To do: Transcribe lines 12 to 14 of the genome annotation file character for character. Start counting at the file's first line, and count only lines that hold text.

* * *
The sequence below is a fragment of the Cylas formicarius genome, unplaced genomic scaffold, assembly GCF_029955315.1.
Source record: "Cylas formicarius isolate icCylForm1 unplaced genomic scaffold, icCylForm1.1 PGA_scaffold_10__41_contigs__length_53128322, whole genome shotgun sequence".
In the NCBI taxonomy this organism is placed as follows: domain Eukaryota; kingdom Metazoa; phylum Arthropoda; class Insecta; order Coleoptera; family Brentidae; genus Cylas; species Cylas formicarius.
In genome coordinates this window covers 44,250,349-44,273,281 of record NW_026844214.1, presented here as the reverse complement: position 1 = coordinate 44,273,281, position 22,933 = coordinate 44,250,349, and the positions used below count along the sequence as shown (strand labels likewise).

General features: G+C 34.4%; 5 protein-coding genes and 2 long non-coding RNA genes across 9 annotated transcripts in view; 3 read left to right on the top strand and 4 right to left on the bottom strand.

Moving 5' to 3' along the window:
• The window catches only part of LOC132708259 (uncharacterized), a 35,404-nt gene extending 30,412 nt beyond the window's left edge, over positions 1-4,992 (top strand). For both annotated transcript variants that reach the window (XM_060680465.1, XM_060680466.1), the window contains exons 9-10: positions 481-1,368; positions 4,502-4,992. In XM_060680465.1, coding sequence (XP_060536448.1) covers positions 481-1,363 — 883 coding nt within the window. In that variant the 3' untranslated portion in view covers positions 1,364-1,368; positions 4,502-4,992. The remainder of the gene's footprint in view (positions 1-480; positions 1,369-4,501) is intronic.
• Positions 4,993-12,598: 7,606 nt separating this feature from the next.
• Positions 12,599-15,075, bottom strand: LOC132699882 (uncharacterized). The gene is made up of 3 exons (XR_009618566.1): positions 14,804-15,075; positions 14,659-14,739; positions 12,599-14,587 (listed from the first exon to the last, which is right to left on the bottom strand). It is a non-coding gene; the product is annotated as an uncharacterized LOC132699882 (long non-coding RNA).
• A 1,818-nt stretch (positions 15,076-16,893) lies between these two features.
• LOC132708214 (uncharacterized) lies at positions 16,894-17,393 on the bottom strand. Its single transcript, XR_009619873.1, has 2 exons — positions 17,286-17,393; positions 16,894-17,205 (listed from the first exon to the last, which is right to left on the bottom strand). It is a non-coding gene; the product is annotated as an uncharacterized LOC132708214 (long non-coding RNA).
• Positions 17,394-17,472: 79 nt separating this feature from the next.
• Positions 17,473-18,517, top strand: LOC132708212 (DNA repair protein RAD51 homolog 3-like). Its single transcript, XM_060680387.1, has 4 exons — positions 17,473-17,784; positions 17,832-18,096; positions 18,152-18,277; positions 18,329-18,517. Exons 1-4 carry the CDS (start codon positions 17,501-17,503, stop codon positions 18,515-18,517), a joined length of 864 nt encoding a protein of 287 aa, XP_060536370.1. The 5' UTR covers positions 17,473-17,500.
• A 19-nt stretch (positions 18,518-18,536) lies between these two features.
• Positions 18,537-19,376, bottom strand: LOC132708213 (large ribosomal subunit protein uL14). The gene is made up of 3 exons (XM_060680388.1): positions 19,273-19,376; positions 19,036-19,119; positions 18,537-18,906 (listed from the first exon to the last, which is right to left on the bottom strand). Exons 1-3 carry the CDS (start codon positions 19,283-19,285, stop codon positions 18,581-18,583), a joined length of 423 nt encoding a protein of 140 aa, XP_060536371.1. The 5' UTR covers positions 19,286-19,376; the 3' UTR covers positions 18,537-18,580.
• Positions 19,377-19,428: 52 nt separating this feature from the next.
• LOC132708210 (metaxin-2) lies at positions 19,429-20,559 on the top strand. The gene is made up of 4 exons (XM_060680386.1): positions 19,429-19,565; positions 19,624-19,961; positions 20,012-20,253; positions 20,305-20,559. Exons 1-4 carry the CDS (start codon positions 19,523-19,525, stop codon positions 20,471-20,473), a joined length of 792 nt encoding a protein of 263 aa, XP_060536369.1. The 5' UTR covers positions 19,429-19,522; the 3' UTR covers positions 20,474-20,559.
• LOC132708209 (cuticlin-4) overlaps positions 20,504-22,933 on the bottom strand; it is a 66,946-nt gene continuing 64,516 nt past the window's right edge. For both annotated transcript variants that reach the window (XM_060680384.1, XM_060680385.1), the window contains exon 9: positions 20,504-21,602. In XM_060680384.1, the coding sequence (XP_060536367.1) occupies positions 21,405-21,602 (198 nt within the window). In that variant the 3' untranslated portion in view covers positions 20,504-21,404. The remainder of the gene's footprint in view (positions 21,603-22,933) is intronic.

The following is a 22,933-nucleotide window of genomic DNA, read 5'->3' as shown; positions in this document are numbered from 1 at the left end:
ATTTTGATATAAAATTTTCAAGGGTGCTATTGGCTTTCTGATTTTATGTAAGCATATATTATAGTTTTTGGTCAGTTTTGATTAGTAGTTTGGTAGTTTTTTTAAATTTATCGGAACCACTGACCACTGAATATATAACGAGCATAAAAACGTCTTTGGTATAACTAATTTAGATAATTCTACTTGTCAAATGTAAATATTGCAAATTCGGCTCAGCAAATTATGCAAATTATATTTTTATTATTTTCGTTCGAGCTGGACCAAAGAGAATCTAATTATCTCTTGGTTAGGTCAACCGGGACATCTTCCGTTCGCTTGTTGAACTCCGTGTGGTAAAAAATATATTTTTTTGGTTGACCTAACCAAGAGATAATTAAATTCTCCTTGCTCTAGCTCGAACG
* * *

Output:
• Positions 17,394-17,472: 79 nt separating this feature from the next.
• Positions 17,473-18,517, top strand: LOC132708212 (DNA repair protein RAD51 homolog 3-like). Its single transcript, XM_060680387.1, has 4 exons — positions 17,473-17,784; positions 17,832-18,096; positions 18,152-18,277; positions 18,329-18,517. Exons 1-4 carry the CDS (start codon positions 17,501-17,503, stop codon positions 18,515-18,517), a joined length of 864 nt encoding a protein of 287 aa, XP_060536370.1. The 5' UTR covers positions 17,473-17,500.
• A 19-nt stretch (positions 18,518-18,536) lies between these two features.